The effects of violence on children "is a very, very young field of research," Mohr says. "We've done tons of research on domestic violence that focuses on the woman, but interestingly enough, none on children. You don't have to be a rocket scientist to figure out that this is a traumatic experience for a child."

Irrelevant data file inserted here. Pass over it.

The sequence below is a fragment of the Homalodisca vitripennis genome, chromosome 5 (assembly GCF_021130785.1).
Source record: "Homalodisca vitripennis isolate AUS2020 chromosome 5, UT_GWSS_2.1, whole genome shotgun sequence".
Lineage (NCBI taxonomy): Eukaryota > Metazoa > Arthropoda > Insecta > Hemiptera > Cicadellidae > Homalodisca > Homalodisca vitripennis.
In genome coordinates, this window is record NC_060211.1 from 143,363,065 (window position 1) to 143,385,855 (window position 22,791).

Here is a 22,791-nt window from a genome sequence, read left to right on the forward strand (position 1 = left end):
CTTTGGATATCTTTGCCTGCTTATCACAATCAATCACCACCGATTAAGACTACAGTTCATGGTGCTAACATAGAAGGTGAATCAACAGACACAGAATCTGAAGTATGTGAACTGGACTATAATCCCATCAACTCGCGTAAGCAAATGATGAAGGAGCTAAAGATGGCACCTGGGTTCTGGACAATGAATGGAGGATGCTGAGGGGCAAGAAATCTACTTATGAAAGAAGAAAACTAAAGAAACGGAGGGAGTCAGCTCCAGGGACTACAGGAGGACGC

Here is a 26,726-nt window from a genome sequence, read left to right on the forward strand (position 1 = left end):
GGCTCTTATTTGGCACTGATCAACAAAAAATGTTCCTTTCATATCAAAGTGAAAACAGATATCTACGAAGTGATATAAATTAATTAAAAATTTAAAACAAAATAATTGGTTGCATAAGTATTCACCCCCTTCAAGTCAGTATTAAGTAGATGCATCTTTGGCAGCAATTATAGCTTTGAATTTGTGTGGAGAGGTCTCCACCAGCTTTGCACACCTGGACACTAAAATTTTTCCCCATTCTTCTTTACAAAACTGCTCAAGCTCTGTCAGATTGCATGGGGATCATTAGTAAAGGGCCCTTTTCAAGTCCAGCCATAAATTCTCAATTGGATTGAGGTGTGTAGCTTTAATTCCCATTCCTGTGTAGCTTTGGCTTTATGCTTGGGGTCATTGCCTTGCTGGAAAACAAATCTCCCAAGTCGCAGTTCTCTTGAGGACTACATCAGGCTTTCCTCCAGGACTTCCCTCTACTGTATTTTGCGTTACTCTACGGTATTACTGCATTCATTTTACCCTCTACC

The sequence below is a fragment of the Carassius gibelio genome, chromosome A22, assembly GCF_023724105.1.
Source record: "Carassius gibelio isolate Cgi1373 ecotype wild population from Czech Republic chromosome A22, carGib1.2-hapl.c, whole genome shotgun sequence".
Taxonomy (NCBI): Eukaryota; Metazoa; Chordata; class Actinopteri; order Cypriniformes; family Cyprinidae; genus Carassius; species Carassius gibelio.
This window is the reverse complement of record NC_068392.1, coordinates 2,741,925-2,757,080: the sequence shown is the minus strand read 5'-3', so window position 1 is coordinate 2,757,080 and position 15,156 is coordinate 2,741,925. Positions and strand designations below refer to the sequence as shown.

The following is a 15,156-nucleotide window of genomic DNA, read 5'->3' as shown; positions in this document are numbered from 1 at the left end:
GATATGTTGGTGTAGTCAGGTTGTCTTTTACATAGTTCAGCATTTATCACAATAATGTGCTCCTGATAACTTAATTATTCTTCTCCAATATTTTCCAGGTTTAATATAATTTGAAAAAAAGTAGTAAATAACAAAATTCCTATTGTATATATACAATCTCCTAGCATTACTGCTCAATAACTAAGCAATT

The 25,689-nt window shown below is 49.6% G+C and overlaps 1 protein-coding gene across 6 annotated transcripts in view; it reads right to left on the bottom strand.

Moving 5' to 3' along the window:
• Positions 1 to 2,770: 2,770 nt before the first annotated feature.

Beyond the core group are people like Cervone; Dr. Don Schwarz, associate professor of pediatrics, who provides primary care for kids in foster care and has a wealth of experience in guardianship and in ordering health-care services for children with special needs; Lucy Durr Hackney Hon'93, a long-time children's advocate and founder and chair of the Pennsylvania Partnerships for Children (and "one of the wiser heads in this field," according to Schwartz); Dr. Frank Furstenberg, Jr., the Zellerbach Family Professor of Sociology and co-author of a new book titled Managing to Make It: Urban Families and Adolescent Success; Dr. Rebecca Maynard, Trustee Professor of Education and Social Policy at the Graduate School of Education and an expert in the field of out-of-wedlock births; and Dr. Peter Vaughan, associate dean of the School of Social Work and an authority on children's health-care issues. Schwartz, who hopes to enlist the School of Engineering and Applied Science and the Annenberg School for Communication in the center's efforts, also envisions an endowed professorship in "social-welfare entrepreneurship" that would tap the resources of the Wharton School.